Appeals, Nos. 140 to 143, inclusive, Oct. T., 1956, from orders of Court of Common Pleas of Schuylkill County, Sept. T., 1954, No. 654 and Nov. T., 1954, Nos. 10, 11, and 12, in cases of Borough of Schuylkill Haven v. Oscar R. Bolton et al., Floyd E. Rhein et al., George S. Board et al., and George W. Coover et al. Order in each appeal reversed and judgment reinstated.
H. G. Stutzman, with him Calvin J. Friedberg, for appellant.
Ralph M. Bashore, with him Cletus C. Kilker, for appellees.
Before Rhodes, P.j., Hirt, Gunther, Wright, Woodside, Ervin, and Carr, JJ.
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Schuylkill Haven Municipal Authority was incorporated by the Borough of Schuylkill Haven under the Act of May 2, 1945, P.L. 382. The Authority, pursuant to resolution of its Board [appointed by the governing body of the borough, in accordance with § 7(a) of the Act] constructed a sanitary sewer in the borough. The sewer system after completion was leased to the borough on April 1, 1950, and has been operated and maintained by the borough since that date. On April 4, 1950, the borough enacted its ordinance, No. 321, compelling all owners to connect their improved property with the sewer. The ordinance also prohibited the further use of cesspools, septic tanks, and the like, within the limits of the borough. As a penalty for failure to comply with the ordinance and for the violation of any of its provisions a fine of $30 was prescribed. On completion of the sewer, and after due
[ 181 Pa. Super. Page 366]
notice that the sewer was available, prosecutions were brought against 37 owners of abutting improved property, who had refused to connect with the sewer. In September 1953 after hearing, they were adjudged guilty and the penalty of the ordinance was imposed against each of them by the justice of the peace before whom the actions were brought. On certiorari the lower court in March, 1954, set aside the convictions on the ground that the remedy for collection of the penalty prescribed by the ordinance was civil in nature. Accordingly the borough began new actions against the 37 delinquent owners; the appellees were of that group. In each case an affidavit of claim was filed with the justice and in August 1954, after hearing, judgment was entered against each of them in the sum of $30 the amount of the penalty prescribed by the ordinance. Appeals were taken from the judgments to the lower court. In each of the appeal proceedings, the borough filed its complaint, to which preliminary objections were interposed alleging that "The complaint failed to set forth with sufficient particularity the manner in which the sewer system was available to them for connection whether by lateral or otherwise." Notwithstanding their obvious captious quality the court in February 1955 sustained the preliminary objections. The borough then filed amended complaints but, again, preliminary objections questioned the new pleadings on the ground alleged in each instance that it "failed to allege specifically where the lateral for connection with the sewer was located." To avoid the delay incident to having these objections disposed of by the court the borough then filed its "Second Amended" complaints stating that laterals for sewer connections were available at the curb. To these, the delinquent property owners, again filed preliminary objections, this time questioning "the validity of the Verification" of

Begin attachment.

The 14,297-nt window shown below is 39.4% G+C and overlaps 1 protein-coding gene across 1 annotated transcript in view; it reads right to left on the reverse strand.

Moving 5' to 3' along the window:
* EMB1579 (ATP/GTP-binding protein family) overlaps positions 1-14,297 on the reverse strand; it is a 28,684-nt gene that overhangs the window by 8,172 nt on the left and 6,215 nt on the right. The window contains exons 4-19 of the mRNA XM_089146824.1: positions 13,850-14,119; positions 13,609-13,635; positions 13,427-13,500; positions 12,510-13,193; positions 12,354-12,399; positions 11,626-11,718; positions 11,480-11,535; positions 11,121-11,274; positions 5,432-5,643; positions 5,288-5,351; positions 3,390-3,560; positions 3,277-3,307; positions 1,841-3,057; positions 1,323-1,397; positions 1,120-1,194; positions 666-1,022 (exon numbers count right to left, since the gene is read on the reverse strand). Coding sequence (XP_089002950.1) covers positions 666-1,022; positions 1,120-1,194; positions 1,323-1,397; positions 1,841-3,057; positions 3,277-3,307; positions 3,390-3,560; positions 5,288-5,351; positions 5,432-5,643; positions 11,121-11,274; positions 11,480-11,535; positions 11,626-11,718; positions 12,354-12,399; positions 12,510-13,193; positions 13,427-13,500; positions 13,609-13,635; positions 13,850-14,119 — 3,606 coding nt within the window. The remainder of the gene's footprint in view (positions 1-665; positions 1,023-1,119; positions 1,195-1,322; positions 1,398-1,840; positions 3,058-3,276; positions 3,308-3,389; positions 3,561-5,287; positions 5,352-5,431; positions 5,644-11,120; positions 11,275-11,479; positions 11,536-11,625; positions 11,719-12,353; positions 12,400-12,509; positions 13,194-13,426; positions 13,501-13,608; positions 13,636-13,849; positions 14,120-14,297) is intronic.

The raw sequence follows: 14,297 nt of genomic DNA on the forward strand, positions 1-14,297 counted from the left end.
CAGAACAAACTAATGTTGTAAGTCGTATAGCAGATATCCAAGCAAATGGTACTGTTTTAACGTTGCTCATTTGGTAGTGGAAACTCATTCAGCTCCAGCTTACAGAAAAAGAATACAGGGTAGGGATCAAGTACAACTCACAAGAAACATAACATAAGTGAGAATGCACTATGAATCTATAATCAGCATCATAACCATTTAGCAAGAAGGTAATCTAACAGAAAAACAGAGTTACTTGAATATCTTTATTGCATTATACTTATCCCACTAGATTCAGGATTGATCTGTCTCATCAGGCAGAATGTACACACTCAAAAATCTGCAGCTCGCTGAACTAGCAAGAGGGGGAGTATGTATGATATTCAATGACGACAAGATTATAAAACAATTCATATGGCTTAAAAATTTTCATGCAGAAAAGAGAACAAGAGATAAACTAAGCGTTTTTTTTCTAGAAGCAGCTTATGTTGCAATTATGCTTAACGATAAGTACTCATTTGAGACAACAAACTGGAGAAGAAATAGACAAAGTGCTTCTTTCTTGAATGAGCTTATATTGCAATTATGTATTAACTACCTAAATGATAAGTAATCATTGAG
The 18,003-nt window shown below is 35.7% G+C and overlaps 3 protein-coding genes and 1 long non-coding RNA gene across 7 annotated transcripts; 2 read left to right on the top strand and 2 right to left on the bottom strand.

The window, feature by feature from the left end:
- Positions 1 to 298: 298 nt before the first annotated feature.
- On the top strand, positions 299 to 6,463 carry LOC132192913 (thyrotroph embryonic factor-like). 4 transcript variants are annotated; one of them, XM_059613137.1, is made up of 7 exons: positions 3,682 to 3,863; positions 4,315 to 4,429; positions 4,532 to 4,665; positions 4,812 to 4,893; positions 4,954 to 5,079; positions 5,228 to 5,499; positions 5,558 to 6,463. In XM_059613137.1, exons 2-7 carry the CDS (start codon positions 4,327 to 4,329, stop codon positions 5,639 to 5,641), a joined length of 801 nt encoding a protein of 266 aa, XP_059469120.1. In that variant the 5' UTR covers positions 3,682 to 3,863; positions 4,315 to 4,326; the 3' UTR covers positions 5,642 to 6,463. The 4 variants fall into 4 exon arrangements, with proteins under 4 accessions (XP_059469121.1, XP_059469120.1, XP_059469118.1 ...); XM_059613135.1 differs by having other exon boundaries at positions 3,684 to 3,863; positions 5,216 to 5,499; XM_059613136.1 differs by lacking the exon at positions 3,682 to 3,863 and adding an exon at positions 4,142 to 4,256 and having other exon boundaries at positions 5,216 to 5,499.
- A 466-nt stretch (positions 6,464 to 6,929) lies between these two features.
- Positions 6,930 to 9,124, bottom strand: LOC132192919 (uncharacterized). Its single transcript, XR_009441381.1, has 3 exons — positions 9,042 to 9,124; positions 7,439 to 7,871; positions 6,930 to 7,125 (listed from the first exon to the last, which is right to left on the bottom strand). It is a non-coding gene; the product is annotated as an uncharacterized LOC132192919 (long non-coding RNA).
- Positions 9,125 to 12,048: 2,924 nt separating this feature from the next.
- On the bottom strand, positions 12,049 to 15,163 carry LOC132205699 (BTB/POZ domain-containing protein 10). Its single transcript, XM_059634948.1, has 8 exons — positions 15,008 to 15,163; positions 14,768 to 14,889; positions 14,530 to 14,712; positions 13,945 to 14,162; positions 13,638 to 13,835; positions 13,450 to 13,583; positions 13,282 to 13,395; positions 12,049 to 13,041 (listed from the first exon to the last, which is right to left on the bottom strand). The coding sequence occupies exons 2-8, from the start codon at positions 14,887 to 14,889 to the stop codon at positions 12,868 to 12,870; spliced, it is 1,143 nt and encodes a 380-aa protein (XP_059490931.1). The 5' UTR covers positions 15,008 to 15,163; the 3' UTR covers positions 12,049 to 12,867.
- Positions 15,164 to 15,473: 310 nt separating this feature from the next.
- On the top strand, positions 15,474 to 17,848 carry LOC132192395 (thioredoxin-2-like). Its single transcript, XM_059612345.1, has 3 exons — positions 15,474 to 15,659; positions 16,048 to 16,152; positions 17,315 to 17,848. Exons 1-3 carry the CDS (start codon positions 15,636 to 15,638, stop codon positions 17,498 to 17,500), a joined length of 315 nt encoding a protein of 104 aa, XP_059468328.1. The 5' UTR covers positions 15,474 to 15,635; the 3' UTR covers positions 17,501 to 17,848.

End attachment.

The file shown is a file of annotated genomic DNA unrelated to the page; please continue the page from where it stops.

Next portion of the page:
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the complaints, and merely as to form, although the verification was the same as in prior complaints. The lower court dismissed these objections in October 1955 and directed the defendants to answer on the merits. Instead of answering to the merits, petitions were then filed by the defendants to dismiss the complaints on the ground that the court was without jurisdiction to hear the matter because the second amended complaint referred to a sewer system owned by the Municipal Authority of the Borough of Schuylkill Haven and by it leased to the borough, whereas the misconduct "charged against the defendants before said Justice was 'in failing to connect their property to Borough Sewerage System after due notice,' which alleged conduct the said Justice adjudged to be a violation of said Ordinance, as appears of record in this Court in the transcript of said proceedings attached to and made part of the Petition for Allowance of Appeal to this Court, which transcript is incorporated herein by reference." Italics supplied. The lower court on February 20, 1956 dismissed the complaints for want of jurisdiction. In all of the present appeals by the borough, the facts are identical; our remaining discussion (and we shall be brief about it) will be directed to Number 140 as typical in which Oscar and Lilly Bolton are the appellees.
By our reversal of the orders in these appeals the borough will have survived the delays incident to the obstructive procedures invoked by appellees, and after six years (at long last, cf. Penna. P. & L. Co. v. Shenandoah Boro., 362 Pa. 43, 66 A.2d 290) will be on the way to compel connection with the sewer, in the public interest, by all abutting owners. The Boltons are the owners of improved property on St. Peter Street in the borough. There is a lateral at the ...